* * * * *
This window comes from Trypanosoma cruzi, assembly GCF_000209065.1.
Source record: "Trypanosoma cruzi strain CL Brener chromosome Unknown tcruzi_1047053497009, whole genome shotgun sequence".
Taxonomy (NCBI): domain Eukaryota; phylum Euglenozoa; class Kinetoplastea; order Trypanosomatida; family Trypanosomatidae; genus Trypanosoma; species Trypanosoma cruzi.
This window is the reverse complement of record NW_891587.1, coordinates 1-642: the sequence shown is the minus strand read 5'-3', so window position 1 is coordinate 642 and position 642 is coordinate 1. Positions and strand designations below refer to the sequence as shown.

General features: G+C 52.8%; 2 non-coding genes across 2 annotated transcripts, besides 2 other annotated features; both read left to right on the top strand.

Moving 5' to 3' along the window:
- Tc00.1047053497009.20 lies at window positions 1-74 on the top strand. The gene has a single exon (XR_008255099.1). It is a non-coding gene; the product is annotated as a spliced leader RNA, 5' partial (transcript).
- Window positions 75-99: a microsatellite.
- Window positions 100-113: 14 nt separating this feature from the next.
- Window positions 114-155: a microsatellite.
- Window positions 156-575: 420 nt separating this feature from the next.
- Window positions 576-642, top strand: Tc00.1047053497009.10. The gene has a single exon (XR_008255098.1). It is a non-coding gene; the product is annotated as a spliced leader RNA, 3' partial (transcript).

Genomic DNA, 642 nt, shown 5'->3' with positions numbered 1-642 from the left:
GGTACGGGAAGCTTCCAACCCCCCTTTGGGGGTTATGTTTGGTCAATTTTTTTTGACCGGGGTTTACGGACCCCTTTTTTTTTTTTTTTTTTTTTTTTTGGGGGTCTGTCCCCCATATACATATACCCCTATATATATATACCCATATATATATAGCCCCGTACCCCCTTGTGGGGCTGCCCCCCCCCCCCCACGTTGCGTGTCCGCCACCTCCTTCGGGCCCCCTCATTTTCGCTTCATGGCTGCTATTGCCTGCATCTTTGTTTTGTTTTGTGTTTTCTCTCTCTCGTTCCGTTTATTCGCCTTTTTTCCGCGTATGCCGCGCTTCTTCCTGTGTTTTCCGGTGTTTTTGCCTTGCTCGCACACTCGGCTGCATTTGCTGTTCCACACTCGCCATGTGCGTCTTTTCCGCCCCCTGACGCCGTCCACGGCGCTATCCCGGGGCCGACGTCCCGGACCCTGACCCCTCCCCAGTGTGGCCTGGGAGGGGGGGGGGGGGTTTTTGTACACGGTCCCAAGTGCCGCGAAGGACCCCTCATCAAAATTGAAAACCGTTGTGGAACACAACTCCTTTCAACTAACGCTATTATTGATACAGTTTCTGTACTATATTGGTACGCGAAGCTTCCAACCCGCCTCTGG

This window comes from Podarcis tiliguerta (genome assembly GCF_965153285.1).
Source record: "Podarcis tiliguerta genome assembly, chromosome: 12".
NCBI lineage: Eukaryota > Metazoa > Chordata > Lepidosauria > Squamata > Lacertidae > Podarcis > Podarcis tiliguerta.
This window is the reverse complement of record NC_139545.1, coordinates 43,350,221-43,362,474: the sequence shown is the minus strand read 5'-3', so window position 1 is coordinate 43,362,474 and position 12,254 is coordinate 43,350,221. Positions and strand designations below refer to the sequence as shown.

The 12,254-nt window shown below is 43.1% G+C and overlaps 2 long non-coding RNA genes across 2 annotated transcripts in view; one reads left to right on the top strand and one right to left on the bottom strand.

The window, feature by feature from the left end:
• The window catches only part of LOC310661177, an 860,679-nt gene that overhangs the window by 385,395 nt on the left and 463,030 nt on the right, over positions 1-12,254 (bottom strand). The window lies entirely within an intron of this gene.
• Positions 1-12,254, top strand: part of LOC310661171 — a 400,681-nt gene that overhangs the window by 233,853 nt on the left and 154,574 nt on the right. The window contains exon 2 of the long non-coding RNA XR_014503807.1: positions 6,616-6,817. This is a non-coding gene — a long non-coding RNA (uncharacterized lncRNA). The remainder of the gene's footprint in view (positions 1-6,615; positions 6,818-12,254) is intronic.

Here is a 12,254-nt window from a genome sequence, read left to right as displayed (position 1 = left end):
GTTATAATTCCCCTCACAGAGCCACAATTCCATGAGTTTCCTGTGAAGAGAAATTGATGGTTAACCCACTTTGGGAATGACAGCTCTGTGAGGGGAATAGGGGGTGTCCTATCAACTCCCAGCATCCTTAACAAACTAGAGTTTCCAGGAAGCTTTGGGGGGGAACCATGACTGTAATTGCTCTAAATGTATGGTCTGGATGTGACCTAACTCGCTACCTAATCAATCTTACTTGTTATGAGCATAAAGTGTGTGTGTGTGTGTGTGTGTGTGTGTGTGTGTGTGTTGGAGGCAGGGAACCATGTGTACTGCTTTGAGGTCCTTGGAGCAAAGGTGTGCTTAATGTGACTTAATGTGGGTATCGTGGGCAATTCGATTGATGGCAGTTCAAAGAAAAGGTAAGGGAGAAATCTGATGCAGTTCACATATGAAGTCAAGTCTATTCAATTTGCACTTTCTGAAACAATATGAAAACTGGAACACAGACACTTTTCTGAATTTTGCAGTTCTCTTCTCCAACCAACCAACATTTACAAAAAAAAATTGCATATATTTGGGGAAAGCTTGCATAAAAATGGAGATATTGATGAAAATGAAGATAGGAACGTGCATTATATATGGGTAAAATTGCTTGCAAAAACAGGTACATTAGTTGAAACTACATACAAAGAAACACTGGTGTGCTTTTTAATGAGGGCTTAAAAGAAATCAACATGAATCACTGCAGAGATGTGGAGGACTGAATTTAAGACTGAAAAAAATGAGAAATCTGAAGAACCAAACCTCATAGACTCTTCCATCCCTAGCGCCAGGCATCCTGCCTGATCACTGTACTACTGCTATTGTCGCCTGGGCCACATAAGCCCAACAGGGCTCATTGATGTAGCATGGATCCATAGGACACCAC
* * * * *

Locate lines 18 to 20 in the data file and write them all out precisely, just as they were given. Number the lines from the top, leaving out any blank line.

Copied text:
This window is the reverse complement of record NC_139545.1, coordinates 43,350,221-43,362,474: the sequence shown is the minus strand read 5'-3', so window position 1 is coordinate 43,362,474 and position 12,254 is coordinate 43,350,221. Positions and strand designations below refer to the sequence as shown.

The 12,254-nt window shown below is 43.1% G+C and overlaps 2 long non-coding RNA genes across 2 annotated transcripts in view; one reads left to right on the top strand and one right to left on the bottom strand.

The window, feature by feature from the left end: